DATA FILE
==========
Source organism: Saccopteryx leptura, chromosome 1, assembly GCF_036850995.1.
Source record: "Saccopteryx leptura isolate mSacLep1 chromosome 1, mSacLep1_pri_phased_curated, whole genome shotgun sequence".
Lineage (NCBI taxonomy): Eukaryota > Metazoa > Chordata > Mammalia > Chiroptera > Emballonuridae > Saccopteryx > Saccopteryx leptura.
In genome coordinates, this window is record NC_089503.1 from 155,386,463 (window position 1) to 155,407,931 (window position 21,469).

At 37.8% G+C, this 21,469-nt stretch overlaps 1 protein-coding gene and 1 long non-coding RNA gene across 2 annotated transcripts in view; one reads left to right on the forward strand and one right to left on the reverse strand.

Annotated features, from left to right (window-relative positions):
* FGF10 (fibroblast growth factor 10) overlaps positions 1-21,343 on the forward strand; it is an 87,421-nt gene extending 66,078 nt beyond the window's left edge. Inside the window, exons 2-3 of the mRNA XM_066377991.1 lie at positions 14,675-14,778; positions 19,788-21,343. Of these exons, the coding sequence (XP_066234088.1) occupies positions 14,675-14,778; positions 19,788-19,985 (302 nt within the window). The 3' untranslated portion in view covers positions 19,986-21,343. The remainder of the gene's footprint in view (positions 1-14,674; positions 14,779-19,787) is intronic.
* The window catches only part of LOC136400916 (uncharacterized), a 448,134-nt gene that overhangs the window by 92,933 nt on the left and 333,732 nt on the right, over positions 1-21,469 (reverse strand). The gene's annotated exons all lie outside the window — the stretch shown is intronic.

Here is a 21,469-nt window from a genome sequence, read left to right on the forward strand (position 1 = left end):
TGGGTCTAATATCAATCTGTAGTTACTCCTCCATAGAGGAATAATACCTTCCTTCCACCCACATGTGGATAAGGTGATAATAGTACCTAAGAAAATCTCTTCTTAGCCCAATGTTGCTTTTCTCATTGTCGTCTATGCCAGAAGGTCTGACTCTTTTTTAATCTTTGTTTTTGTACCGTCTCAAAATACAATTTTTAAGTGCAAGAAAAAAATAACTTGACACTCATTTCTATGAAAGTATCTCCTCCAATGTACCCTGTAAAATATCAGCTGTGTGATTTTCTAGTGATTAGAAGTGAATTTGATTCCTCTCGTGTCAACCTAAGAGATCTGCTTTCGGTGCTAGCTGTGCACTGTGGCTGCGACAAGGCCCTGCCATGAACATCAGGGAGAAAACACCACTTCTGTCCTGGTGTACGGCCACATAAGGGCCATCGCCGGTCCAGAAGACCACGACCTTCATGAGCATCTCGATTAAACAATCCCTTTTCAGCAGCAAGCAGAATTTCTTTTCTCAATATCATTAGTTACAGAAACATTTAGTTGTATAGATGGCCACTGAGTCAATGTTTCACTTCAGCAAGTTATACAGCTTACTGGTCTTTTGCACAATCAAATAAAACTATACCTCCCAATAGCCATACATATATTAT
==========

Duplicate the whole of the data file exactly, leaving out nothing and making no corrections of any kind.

Source organism: Saccopteryx leptura, chromosome 1, assembly GCF_036850995.1.
Source record: "Saccopteryx leptura isolate mSacLep1 chromosome 1, mSacLep1_pri_phased_curated, whole genome shotgun sequence".
Lineage (NCBI taxonomy): Eukaryota > Metazoa > Chordata > Mammalia > Chiroptera > Emballonuridae > Saccopteryx > Saccopteryx leptura.
In genome coordinates, this window is record NC_089503.1 from 155,386,463 (window position 1) to 155,407,931 (window position 21,469).

At 37.8% G+C, this 21,469-nt stretch overlaps 1 protein-coding gene and 1 long non-coding RNA gene across 2 annotated transcripts in view; one reads left to right on the forward strand and one right to left on the reverse strand.

Annotated features, from left to right (window-relative positions):
* FGF10 (fibroblast growth factor 10) overlaps positions 1-21,343 on the forward strand; it is an 87,421-nt gene extending 66,078 nt beyond the window's left edge. Inside the window, exons 2-3 of the mRNA XM_066377991.1 lie at positions 14,675-14,778; positions 19,788-21,343. Of these exons, the coding sequence (XP_066234088.1) occupies positions 14,675-14,778; positions 19,788-19,985 (302 nt within the window). The 3' untranslated portion in view covers positions 19,986-21,343. The remainder of the gene's footprint in view (positions 1-14,674; positions 14,779-19,787) is intronic.
* The window catches only part of LOC136400916 (uncharacterized), a 448,134-nt gene that overhangs the window by 92,933 nt on the left and 333,732 nt on the right, over positions 1-21,469 (reverse strand). The gene's annotated exons all lie outside the window — the stretch shown is intronic.

Here is a 21,469-nt window from a genome sequence, read left to right on the forward strand (position 1 = left end):
TGGGTCTAATATCAATCTGTAGTTACTCCTCCATAGAGGAATAATACCTTCCTTCCACCCACATGTGGATAAGGTGATAATAGTACCTAAGAAAATCTCTTCTTAGCCCAATGTTGCTTTTCTCATTGTCGTCTATGCCAGAAGGTCTGACTCTTTTTTAATCTTTGTTTTTGTACCGTCTCAAAATACAATTTTTAAGTGCAAGAAAAAAATAACTTGACACTCATTTCTATGAAAGTATCTCCTCCAATGTACCCTGTAAAATATCAGCTGTGTGATTTTCTAGTGATTAGAAGTGAATTTGATTCCTCTCGTGTCAACCTAAGAGATCTGCTTTCGGTGCTAGCTGTGCACTGTGGCTGCGACAAGGCCCTGCCATGAACATCAGGGAGAAAACACCACTTCTGTCCTGGTGTACGGCCACATAAGGGCCATCGCCGGTCCAGAAGACCACGACCTTCATGAGCATCTCGATTAAACAATCCCTTTTCAGCAGCAAGCAGAATTTCTTTTCTCAATATCATTAGTTACAGAAACATTTAGTTGTATAGATGGCCACTGAGTCAATGTTTCACTTCAGCAAGTTATACAGCTTACTGGTCTTTTGCACAATCAAATAAAACTATACCTCCCAATAGCCATACATATATTAT